Maslow’s Hierarchy of Needs

Maslow's Pyramid

“Last day of school – Yay?”

There are plenty of Mommas out there who can relate to this – I know I’m not the only one!

I love my children and I’m looking forward to all that Summer Vacation means for our family – but if I’m being honest? I’m kind of dreading it as well… Can you relate?

For about six hours a day, I know exactly where my kiddos are and I have the time and space to be get a lot of stuff done. Even though I work outside the home as well as within the home, my life resembles that of a stay-at-home-parent.

I wake everybody up, jump into the shower on days that I don’t work out, and on the days that I do, head into school sweaty and without any trace of vanity to drop my kids off where they need to be. Most days on time and with everything they need to be a successful student.

And then? Well, let’s be real – I don’t go home, pop my feet up, eat a few bonbons and catch up on my Netflix! I’m not even sure why the term “stay-at-home-parent” exists! I’ve yet to meet the parent who’s the primary caregiver that even spends much time at home. Okay, when the kids were young, I might have orchestrated my days around their nap schedules, and then preschool drop off and pick up, and now, elementary school drop off and pick up – but I’m rarely “sitting around.”

My 8-year old son actually said to me the other day, “I’ve often wondered what it is you do all day while I’m at school.” He said this with complete innocence and sincerity – and I wanted to throttle him for even hinting that I might just be “hanging out.”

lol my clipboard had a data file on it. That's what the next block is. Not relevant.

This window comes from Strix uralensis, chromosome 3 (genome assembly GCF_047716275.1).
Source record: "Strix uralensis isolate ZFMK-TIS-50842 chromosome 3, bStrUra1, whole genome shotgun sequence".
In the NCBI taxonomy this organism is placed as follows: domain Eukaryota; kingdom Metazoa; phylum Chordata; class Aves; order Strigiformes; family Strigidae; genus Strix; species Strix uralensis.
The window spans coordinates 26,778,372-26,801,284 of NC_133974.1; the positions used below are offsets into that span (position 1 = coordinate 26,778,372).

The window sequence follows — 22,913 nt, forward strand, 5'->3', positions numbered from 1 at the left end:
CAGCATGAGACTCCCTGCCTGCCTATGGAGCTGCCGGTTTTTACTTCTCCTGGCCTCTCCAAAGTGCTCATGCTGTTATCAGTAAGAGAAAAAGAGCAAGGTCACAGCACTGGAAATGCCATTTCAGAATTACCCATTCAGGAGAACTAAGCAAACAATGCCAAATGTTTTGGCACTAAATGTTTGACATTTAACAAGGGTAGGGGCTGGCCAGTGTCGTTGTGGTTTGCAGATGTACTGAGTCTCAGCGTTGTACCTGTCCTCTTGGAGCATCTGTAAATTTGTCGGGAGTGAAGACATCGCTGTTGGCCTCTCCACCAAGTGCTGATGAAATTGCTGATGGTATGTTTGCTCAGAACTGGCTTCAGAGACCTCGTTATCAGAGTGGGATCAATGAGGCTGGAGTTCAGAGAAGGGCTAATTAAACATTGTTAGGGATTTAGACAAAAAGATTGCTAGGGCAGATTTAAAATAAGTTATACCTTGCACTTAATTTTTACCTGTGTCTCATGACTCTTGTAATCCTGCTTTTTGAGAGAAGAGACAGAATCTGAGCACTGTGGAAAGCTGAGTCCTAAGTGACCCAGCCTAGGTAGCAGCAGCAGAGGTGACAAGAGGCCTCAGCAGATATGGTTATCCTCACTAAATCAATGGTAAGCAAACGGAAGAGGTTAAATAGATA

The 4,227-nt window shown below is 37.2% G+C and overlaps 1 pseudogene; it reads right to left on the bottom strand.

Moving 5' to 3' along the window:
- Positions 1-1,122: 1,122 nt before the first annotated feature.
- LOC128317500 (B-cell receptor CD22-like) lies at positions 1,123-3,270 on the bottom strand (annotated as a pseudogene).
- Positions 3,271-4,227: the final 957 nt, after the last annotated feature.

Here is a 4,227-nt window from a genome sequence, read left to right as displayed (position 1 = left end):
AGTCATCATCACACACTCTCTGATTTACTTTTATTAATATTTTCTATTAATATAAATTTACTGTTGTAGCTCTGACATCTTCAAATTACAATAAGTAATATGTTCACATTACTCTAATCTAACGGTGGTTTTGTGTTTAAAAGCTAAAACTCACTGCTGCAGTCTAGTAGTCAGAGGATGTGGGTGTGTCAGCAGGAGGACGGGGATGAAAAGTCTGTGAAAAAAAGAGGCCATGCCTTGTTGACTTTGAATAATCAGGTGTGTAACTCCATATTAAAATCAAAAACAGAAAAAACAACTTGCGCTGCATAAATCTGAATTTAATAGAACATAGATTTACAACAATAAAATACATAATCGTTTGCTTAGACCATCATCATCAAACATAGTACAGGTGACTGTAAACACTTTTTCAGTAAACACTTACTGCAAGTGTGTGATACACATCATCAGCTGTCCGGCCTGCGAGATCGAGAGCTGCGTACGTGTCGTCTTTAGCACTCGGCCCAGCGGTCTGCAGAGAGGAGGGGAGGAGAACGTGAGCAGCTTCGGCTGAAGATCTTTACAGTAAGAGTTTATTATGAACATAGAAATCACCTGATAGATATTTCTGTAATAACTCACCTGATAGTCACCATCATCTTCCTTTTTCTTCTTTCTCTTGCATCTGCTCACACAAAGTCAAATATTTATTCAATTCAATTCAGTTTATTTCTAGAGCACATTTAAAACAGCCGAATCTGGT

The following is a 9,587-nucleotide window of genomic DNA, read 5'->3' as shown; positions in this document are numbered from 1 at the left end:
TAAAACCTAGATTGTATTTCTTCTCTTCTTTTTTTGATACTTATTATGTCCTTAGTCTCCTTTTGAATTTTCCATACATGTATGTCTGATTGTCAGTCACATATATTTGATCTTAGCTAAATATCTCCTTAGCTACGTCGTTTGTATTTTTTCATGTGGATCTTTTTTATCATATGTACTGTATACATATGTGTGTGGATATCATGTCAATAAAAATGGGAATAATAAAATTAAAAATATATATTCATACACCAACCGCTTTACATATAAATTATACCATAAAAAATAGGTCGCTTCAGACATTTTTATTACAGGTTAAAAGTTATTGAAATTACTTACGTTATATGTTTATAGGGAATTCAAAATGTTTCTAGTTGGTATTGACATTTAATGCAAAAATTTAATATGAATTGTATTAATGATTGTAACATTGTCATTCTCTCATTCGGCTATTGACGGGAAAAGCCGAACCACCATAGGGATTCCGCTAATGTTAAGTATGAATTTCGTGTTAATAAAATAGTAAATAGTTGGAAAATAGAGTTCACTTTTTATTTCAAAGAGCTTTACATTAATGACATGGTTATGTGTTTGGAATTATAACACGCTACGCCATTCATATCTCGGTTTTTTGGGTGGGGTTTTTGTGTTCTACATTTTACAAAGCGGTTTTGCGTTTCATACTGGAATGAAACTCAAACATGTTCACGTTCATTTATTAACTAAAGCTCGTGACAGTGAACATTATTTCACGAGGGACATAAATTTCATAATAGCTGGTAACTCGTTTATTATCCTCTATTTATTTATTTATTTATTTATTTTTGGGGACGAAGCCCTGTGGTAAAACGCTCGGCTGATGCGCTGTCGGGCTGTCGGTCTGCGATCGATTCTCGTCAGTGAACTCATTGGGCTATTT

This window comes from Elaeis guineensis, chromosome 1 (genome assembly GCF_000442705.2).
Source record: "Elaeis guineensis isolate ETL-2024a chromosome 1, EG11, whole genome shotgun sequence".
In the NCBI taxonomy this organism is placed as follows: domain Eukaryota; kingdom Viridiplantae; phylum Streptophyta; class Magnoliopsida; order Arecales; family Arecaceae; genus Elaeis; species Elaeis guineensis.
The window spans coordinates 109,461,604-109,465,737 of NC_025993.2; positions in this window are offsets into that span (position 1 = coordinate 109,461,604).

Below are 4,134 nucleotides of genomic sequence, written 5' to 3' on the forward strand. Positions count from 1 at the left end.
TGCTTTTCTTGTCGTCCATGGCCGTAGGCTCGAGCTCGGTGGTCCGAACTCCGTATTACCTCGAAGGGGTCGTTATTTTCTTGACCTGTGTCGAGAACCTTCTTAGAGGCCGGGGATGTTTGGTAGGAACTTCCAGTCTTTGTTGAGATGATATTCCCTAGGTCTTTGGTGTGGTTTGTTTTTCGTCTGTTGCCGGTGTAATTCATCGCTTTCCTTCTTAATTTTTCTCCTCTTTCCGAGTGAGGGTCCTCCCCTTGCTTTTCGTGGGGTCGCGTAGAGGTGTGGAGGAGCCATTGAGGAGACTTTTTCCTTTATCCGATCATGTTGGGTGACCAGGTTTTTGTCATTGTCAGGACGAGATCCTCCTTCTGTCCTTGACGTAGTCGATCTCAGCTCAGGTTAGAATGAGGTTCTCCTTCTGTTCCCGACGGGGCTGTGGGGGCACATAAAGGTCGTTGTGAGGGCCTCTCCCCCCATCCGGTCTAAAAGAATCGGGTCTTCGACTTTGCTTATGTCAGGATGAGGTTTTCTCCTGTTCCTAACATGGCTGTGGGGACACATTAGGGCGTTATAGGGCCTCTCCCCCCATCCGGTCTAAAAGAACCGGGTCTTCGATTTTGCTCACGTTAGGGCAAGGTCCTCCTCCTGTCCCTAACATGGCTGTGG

I responded with, “Dude, if you were here on any given day to watch all that I get done while you’re away at school, you’d be exhausted!”

All of this makes me really wonder (with true admiration!) how families where parents work full-time outside of the home find the time to get anything else done?

Just going to the grocery store can take two hours! (No, I’m not making this up…) When I’m at the checkout and the cashier asks if I’d like someone to help me out to the car, it takes everything in me not to yell, “NO! I don’t need someone to take this stuff to the car! I need someone to come home with me, haul it all into my house, clean out my refrigerator of old food that’s been hiding and silently turning into a science fair project, rearrange my cabinets and then put all of the food away! Don’t you understand? I’ve only got four more hours of daylight before my full-time Momma duties resume!”

But instead, I just smile and say, “No thanks – I got it!”

On the rare days (like this one) where I don’t have anything work-related, or volunteer Board-related, or field trip-related, or “I-need-a-tri-fold-poster-board-for-my-project-that-I-just-found-out-about” (two-months-ago!) related issue on the calendar, then I get a short little window of time to say, return a cowboy hat to Target that I got months ago because it was so cute when I tried it on and then became seriously not cute when I got home, go to four (!) different stores in search of the stupid trifold poster board that apparently EVERY other one of the 1,600 students at my son’s High School all needed in the last week of school, go the grocery store and buy ALL the food, and maybe, just maybe, do a little bit of cleaning.